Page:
Innovations in Education and Teaching International. 2024.

  • Book chapter

    Andreeva A., Koroleva D., Kosaretsky S. et al.

    Pandemic Lessons: Story of Cooperation and Competition in Russian Education

    This chapter examines how main actors such as policymakers, school teams, and Edtech companies faced the pandemic challenges and whether they cooperated with each other. The analysis demonstrates that while before COVID-19, Russian schools and Edtechs rarely cooperated with each other, the partnership developed in response to the necessity of an emergency transition to distance learning. The government attempted to establish a nationwide infrastructure for distance learning and the vetting of educational content during the initial stages of the pandemic, however, this strategy was not implemented. Since the government did not immediately react to the situation, schools were forced to cope with the transition themselves. EdTech helped students, teachers, and regions deal with the crisis. After the pandemic, EdTech companies found themselves in a situation of increased government regulation, to which they reacted differently: some companies preferred to focus on B2C formats, while others responded with investments in the B2G sector. The school-Edtech partnership might be one of the most far-reaching positive changes of the pandemic for education, but our analysis shows this lesson has rather not been learned.

    In bk.: Schools and Society During the COVID-19 Pandemic: How Education Systems Changed and the Road Ahead. Switzerland: Springer, 2024. Ch. 9. P. 169-192.

  • Working paper

    Валединский П. И., Ivaniushina V. A., Alexandrov D. A. et al.

    Factors Influencing Adolescent Alcohol Consumption: Parents And Depression

    Alcohol use is a common form of risky consumption among adolescents. Little research has been carried out on the influence of such factors as parental control, relationships with parents, and teenage feelings of depression on the frequency of alcohol consumption among adolescents in Russia. In this paper, structural models were developed to describe the influence of these factors on adolescent alcohol consumption and the relationship between the factors. Alcohol consumption in adolescents is represented in the work in two ways: casual alcohol use and binge drinking (the consumption of four or more servings of alcohol at a time). The respondents were students at vocational schools who participated in a longitudinal project to study the risky behavior of adolescents in St. Petersburg. Four waves of the survey were used: 1, 5, 6 & 7. According to the results, the strongest direct negative effect on alcohol consumption is caused by parental monitoring. However, the direct influence of monitoring on adolescent alcohol consumption was significant in Wave 1. But in Wave 6, this influence was insignificant, which can partially be explained by the age of the respondents, most of whom were already adults at the moment of completing the questionnaire in Wave 6. Regarding the relationship with parents, no direct influence on alcohol consumption was detected—only an indirect effect mediated by parental monitoring. The positive correlation between the relationship with parents and the level of monitoring was significant in Waves 1 and 7. The level of depression in adolescents was a significant predictor of drinking behavior only in the model describing alcohol consumption as the frequency of casual drinking. In the models describing binge drinking, this relationship was insignificant. In all models, there was a stable negative relationship between the relationship with parents and depression in adolescents.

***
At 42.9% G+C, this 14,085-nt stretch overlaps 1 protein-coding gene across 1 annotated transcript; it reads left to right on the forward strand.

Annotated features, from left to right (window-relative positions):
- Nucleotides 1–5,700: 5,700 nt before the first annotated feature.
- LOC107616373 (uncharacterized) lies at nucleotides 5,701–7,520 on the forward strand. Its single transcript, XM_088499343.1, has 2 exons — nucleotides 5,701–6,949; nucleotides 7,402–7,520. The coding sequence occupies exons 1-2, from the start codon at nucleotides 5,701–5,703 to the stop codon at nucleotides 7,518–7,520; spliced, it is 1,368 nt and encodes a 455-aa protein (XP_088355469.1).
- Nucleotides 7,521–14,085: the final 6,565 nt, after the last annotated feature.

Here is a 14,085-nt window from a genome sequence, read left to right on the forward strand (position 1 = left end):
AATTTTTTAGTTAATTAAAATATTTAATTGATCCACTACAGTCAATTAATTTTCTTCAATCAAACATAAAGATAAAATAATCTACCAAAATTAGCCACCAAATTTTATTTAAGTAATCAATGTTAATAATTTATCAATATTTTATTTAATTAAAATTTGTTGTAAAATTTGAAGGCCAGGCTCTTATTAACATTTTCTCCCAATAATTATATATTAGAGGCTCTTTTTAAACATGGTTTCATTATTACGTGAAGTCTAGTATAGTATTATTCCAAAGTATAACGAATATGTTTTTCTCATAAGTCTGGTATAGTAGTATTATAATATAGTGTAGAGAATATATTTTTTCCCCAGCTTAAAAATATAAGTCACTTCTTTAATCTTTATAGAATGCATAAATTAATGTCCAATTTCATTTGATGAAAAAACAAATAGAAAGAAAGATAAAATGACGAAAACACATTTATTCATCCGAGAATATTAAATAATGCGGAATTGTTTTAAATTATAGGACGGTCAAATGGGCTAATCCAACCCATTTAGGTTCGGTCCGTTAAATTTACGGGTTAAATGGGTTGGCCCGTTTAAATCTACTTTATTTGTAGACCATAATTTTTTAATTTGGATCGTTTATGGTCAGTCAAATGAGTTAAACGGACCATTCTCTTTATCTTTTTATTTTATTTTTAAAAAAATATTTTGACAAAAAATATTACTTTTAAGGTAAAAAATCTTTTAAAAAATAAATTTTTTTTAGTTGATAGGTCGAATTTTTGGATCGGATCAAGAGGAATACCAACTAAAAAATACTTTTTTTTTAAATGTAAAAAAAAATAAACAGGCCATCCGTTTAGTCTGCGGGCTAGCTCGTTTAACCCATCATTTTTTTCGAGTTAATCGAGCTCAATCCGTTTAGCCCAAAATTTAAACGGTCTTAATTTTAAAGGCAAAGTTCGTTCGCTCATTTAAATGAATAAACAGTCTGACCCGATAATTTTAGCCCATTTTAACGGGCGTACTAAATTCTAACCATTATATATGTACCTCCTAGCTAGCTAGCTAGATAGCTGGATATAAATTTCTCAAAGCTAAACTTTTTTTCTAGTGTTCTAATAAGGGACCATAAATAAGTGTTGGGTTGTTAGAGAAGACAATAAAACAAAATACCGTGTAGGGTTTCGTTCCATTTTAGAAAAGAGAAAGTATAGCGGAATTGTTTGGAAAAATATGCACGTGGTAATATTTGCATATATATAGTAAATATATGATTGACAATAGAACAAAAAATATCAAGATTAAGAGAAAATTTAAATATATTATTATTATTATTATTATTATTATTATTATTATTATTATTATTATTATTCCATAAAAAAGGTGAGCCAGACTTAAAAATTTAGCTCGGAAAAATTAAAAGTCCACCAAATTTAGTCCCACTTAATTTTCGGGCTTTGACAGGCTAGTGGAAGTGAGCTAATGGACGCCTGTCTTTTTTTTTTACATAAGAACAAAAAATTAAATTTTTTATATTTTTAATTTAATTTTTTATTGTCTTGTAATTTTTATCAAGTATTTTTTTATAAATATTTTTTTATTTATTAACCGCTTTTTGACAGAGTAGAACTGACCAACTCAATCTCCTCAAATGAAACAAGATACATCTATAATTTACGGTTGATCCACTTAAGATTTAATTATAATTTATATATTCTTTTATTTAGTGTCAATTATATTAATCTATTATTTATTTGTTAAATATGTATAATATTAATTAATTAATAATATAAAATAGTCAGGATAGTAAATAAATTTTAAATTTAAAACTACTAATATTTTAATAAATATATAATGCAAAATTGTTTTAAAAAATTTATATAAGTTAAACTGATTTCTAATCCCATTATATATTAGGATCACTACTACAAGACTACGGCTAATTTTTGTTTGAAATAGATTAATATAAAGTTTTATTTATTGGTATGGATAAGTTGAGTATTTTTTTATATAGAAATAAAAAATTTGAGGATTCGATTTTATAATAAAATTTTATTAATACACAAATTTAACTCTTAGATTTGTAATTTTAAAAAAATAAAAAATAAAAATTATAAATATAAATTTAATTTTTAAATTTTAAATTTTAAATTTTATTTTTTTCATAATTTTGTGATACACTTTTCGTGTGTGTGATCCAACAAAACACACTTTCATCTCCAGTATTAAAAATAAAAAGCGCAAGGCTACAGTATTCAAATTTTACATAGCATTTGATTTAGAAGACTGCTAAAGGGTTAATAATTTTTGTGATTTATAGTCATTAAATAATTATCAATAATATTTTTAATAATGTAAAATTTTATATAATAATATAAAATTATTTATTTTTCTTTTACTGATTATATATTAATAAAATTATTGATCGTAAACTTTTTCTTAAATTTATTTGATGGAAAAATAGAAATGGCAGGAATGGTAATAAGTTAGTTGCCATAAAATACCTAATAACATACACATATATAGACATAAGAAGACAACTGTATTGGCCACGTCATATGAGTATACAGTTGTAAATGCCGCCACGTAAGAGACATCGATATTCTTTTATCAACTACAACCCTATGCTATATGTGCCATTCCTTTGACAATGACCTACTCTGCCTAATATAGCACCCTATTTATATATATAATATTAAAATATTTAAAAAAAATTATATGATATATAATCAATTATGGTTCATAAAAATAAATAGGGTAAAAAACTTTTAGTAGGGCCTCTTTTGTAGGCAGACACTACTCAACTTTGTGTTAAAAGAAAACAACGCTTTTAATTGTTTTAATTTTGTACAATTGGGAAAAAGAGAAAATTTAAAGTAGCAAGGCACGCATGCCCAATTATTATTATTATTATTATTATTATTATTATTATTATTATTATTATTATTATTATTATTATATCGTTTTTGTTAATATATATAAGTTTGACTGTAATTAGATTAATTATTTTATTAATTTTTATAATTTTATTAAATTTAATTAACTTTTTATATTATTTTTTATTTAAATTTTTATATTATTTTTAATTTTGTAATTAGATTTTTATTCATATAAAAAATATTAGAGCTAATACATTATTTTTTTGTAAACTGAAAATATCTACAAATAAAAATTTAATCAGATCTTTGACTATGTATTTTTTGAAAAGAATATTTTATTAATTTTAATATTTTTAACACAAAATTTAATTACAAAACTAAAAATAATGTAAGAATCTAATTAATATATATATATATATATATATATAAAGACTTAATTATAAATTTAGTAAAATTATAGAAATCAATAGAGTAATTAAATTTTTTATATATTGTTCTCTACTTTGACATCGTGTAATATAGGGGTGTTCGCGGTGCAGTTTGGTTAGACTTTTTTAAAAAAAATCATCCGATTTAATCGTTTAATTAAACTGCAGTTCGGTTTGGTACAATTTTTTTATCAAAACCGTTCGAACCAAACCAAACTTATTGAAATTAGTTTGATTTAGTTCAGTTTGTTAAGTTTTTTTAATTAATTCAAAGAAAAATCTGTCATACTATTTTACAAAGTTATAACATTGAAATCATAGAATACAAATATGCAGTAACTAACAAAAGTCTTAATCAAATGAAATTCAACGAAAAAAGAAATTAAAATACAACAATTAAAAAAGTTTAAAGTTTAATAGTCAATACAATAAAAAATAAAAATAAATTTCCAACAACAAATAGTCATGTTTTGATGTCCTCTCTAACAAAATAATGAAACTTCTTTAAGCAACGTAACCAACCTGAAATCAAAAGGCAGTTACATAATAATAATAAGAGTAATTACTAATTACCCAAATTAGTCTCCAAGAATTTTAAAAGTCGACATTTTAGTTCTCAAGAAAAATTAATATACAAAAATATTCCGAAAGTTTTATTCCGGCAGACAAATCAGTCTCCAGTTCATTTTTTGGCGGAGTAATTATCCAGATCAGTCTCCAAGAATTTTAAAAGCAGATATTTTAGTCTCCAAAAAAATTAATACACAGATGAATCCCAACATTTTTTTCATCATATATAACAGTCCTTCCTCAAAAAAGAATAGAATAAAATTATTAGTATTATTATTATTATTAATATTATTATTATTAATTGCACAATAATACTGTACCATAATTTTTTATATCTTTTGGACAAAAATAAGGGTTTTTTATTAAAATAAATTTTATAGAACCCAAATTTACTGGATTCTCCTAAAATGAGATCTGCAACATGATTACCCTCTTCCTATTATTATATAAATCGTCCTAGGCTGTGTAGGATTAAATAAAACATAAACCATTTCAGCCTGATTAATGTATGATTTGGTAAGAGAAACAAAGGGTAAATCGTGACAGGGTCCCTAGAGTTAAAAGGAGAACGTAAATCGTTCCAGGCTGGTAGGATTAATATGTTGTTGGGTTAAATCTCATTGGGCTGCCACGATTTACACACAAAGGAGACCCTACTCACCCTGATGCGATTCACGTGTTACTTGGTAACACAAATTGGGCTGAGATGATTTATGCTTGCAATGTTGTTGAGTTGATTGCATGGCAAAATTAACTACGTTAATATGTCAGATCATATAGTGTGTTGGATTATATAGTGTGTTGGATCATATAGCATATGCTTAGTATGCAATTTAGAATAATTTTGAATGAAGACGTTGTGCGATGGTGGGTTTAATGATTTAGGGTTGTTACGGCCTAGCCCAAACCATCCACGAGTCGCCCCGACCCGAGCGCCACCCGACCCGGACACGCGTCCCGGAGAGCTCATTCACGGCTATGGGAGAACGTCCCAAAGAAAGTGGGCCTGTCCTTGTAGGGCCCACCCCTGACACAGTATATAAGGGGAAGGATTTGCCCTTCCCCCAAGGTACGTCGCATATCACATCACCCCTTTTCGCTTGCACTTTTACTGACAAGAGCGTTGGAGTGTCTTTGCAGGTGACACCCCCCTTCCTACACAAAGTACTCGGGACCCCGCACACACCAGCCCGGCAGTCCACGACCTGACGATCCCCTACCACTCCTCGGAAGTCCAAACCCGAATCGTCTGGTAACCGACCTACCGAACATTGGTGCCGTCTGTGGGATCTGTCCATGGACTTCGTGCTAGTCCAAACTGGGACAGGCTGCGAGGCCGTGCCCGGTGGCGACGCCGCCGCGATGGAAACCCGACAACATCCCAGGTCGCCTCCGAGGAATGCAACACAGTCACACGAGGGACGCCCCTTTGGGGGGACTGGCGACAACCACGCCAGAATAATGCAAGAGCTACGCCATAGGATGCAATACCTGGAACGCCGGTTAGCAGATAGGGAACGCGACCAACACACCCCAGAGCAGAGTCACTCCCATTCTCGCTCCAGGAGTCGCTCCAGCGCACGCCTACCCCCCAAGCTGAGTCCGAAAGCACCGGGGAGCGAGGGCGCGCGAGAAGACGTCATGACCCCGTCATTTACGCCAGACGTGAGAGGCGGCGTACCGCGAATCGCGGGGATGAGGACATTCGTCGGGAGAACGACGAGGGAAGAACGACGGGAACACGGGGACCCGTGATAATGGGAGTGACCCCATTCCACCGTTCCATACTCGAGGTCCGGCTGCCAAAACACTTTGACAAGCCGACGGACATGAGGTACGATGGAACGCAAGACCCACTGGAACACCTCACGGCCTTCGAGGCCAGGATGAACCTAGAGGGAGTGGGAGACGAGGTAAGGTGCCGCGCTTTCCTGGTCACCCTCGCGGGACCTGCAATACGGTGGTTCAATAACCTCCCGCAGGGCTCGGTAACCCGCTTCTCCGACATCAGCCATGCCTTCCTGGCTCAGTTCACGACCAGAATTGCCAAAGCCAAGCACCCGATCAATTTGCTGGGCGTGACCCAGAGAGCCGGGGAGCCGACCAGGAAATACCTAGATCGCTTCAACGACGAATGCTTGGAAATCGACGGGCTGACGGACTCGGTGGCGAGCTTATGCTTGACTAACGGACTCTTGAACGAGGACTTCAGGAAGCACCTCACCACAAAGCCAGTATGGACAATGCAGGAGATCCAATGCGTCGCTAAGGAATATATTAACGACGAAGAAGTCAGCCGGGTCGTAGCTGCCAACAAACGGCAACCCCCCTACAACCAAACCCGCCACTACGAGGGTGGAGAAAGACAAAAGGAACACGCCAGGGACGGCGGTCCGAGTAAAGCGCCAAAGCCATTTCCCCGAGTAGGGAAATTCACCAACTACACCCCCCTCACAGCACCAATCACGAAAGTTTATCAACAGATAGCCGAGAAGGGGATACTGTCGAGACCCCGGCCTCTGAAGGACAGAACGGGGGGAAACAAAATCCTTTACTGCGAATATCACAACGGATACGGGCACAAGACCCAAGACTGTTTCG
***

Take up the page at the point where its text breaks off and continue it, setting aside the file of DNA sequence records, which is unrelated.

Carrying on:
Sociology. SOC. Высшая школа экономики, 2023. No. 101.